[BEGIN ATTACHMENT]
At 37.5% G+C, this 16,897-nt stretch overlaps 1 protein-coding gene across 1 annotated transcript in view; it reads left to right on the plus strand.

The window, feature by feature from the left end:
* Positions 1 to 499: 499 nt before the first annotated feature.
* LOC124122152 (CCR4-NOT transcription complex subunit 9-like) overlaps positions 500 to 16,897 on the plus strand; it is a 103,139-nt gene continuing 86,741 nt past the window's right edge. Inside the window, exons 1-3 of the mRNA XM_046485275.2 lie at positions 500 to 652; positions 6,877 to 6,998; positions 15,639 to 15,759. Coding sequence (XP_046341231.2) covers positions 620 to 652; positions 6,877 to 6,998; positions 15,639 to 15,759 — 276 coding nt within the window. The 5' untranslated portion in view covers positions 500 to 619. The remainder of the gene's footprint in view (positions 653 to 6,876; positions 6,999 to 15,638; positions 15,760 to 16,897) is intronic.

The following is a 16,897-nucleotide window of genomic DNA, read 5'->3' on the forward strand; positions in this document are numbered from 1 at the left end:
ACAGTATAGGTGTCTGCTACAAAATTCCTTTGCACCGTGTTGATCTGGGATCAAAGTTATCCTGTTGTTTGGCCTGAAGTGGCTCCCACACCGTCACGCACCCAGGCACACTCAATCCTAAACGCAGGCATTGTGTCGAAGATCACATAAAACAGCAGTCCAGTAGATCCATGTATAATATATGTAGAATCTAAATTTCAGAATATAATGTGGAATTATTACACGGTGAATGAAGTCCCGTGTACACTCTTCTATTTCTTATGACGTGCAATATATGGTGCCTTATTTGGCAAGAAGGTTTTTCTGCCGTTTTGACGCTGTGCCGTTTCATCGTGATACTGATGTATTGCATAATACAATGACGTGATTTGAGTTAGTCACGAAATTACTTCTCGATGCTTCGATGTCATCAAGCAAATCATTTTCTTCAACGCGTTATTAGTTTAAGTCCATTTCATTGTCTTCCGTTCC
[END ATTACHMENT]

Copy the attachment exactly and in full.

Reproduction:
At 37.5% G+C, this 16,897-nt stretch overlaps 1 protein-coding gene across 1 annotated transcript in view; it reads left to right on the plus strand.

The window, feature by feature from the left end:
* Positions 1 to 499: 499 nt before the first annotated feature.
* LOC124122152 (CCR4-NOT transcription complex subunit 9-like) overlaps positions 500 to 16,897 on the plus strand; it is a 103,139-nt gene continuing 86,741 nt past the window's right edge. Inside the window, exons 1-3 of the mRNA XM_046485275.2 lie at positions 500 to 652; positions 6,877 to 6,998; positions 15,639 to 15,759. Coding sequence (XP_046341231.2) covers positions 620 to 652; positions 6,877 to 6,998; positions 15,639 to 15,759 — 276 coding nt within the window. The 5' untranslated portion in view covers positions 500 to 619. The remainder of the gene's footprint in view (positions 653 to 6,876; positions 6,999 to 15,638; positions 15,760 to 16,897) is intronic.

The following is a 16,897-nucleotide window of genomic DNA, read 5'->3' on the forward strand; positions in this document are numbered from 1 at the left end:
ACAGTATAGGTGTCTGCTACAAAATTCCTTTGCACCGTGTTGATCTGGGATCAAAGTTATCCTGTTGTTTGGCCTGAAGTGGCTCCCACACCGTCACGCACCCAGGCACACTCAATCCTAAACGCAGGCATTGTGTCGAAGATCACATAAAACAGCAGTCCAGTAGATCCATGTATAATATATGTAGAATCTAAATTTCAGAATATAATGTGGAATTATTACACGGTGAATGAAGTCCCGTGTACACTCTTCTATTTCTTATGACGTGCAATATATGGTGCCTTATTTGGCAAGAAGGTTTTTCTGCCGTTTTGACGCTGTGCCGTTTCATCGTGATACTGATGTATTGCATAATACAATGACGTGATTTGAGTTAGTCACGAAATTACTTCTCGATGCTTCGATGTCATCAAGCAAATCATTTTCTTCAACGCGTTATTAGTTTAAGTCCATTTCATTGTCTTCCGTTCC